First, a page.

Query: NC_010694:2492378 Erwinia tasmaniensis, complete genome Lineage: Erwinia tasmaniensis; Erwinia; Enterobacteriaceae; Enterobacteriales; Proteobacteria; Bacteria General Information: Erwinia tasmaniensis Et1/99 (DSM 17950) was isolated from apple flowers in Tasmania, Australia. Erwinia tasmaniensis has been isolated from apple and pear flowers and bark. This organism is not pathogenic to plants and appears to be a common epiphyte, colonizing plant surfaces.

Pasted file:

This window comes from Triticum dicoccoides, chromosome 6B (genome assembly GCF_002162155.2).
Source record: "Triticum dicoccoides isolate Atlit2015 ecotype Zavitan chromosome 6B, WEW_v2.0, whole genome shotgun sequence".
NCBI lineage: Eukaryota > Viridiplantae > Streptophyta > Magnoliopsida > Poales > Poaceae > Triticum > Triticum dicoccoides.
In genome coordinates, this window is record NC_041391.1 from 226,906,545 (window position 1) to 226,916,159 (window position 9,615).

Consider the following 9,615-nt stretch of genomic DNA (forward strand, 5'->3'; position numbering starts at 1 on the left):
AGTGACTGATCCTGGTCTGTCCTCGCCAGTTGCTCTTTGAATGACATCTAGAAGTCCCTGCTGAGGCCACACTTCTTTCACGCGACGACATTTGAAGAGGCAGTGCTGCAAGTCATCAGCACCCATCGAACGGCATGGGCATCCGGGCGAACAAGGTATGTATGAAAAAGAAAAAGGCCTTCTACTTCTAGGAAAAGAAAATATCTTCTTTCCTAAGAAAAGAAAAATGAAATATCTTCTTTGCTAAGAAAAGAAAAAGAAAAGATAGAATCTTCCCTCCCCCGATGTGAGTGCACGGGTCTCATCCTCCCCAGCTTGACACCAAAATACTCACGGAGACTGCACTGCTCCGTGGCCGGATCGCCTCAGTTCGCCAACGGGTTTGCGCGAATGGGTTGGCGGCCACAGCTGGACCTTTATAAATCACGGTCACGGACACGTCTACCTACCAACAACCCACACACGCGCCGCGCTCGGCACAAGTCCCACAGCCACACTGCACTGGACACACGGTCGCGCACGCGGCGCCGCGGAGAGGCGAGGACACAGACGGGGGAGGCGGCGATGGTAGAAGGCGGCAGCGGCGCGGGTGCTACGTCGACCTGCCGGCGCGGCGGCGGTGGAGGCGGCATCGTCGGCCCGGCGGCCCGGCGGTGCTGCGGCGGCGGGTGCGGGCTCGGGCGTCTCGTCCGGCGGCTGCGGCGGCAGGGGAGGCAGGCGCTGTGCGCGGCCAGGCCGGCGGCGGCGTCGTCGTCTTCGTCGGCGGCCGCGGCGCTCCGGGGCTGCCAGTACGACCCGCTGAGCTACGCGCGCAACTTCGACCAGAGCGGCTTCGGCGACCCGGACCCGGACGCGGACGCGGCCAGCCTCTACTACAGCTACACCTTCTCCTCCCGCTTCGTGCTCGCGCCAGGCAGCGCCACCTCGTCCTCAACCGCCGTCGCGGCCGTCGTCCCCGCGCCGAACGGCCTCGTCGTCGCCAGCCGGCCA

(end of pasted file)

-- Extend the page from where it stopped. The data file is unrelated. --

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General Information: This strain is a biovar 1 nopaline-producing strain originally isolated from a cherry tree tumor. Strains of Agrobacterium are classified in three biovars based on their utilisation of different carbohydrates and other biochemical tests. The differences between biovars are determined by genes on the single circle of chromosomal DNA. Biovar differences are not particularly relevant to the pathogenicity of A. tumefaciens, except in one respect: biovar 3 is found worldwide as the pathogen of gravevines. This species causes crown gall disease of a wide range of dicotyledonous (broad-leaved) plants, especially members of the rose family such as apple, pear, peach, cherry, almond, raspberry and roses. Because of the way that it infects other organisms, this bacterium has been used as a tool in plant breeding. Any desired genes, such as insecticidal toxin genes or herbicide-resistance genes, can be engineered into the bacterial DNA, and then inserted into the plant genome. This process shortens the conventional plant breeding process, and allows entirely new (non-plant) genes to be engineered into crops.